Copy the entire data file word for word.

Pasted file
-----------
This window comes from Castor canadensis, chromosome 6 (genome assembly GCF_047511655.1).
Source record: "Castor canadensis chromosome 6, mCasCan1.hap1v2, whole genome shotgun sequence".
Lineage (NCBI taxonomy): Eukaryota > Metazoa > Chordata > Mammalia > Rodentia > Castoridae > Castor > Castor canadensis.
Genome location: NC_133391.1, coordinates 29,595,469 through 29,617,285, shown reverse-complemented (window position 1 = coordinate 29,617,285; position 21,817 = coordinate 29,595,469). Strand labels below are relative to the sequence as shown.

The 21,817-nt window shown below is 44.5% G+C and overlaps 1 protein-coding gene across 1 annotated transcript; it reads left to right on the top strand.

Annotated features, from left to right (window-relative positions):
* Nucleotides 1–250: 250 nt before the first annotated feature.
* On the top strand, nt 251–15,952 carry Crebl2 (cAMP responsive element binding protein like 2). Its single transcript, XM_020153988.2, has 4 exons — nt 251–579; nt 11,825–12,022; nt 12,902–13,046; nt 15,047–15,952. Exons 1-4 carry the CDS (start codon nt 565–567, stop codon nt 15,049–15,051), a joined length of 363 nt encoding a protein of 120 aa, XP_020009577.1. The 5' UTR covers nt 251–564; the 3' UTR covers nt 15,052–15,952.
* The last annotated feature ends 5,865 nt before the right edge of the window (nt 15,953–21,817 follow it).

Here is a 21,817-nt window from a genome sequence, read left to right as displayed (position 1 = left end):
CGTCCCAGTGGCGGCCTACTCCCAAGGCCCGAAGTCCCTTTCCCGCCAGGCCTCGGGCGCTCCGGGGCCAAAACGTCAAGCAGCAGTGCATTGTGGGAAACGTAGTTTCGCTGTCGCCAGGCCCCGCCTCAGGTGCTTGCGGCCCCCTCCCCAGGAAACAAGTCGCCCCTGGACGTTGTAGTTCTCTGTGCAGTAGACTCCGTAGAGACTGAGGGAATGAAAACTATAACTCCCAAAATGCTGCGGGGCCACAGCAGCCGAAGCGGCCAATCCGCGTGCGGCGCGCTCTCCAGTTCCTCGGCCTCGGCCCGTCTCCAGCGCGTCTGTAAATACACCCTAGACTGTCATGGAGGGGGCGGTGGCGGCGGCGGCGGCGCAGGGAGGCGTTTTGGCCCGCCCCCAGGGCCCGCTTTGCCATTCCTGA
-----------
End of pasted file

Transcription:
This window comes from Castor canadensis, chromosome 6 (genome assembly GCF_047511655.1).
Source record: "Castor canadensis chromosome 6, mCasCan1.hap1v2, whole genome shotgun sequence".
Lineage (NCBI taxonomy): Eukaryota > Metazoa > Chordata > Mammalia > Rodentia > Castoridae > Castor > Castor canadensis.
Genome location: NC_133391.1, coordinates 29,595,469 through 29,617,285, shown reverse-complemented (window position 1 = coordinate 29,617,285; position 21,817 = coordinate 29,595,469). Strand labels below are relative to the sequence as shown.

The 21,817-nt window shown below is 44.5% G+C and overlaps 1 protein-coding gene across 1 annotated transcript; it reads left to right on the top strand.

Annotated features, from left to right (window-relative positions):
* Nucleotides 1–250: 250 nt before the first annotated feature.
* On the top strand, nt 251–15,952 carry Crebl2 (cAMP responsive element binding protein like 2). Its single transcript, XM_020153988.2, has 4 exons — nt 251–579; nt 11,825–12,022; nt 12,902–13,046; nt 15,047–15,952. Exons 1-4 carry the CDS (start codon nt 565–567, stop codon nt 15,049–15,051), a joined length of 363 nt encoding a protein of 120 aa, XP_020009577.1. The 5' UTR covers nt 251–564; the 3' UTR covers nt 15,052–15,952.
* The last annotated feature ends 5,865 nt before the right edge of the window (nt 15,953–21,817 follow it).

Here is a 21,817-nt window from a genome sequence, read left to right as displayed (position 1 = left end):
CGTCCCAGTGGCGGCCTACTCCCAAGGCCCGAAGTCCCTTTCCCGCCAGGCCTCGGGCGCTCCGGGGCCAAAACGTCAAGCAGCAGTGCATTGTGGGAAACGTAGTTTCGCTGTCGCCAGGCCCCGCCTCAGGTGCTTGCGGCCCCCTCCCCAGGAAACAAGTCGCCCCTGGACGTTGTAGTTCTCTGTGCAGTAGACTCCGTAGAGACTGAGGGAATGAAAACTATAACTCCCAAAATGCTGCGGGGCCACAGCAGCCGAAGCGGCCAATCCGCGTGCGGCGCGCTCTCCAGTTCCTCGGCCTCGGCCCGTCTCCAGCGCGTCTGTAAATACACCCTAGACTGTCATGGAGGGGGCGGTGGCGGCGGCGGCGGCGCAGGGAGGCGTTTTGGCCCGCCCCCAGGGCCCGCTTTGCCATTCCTGA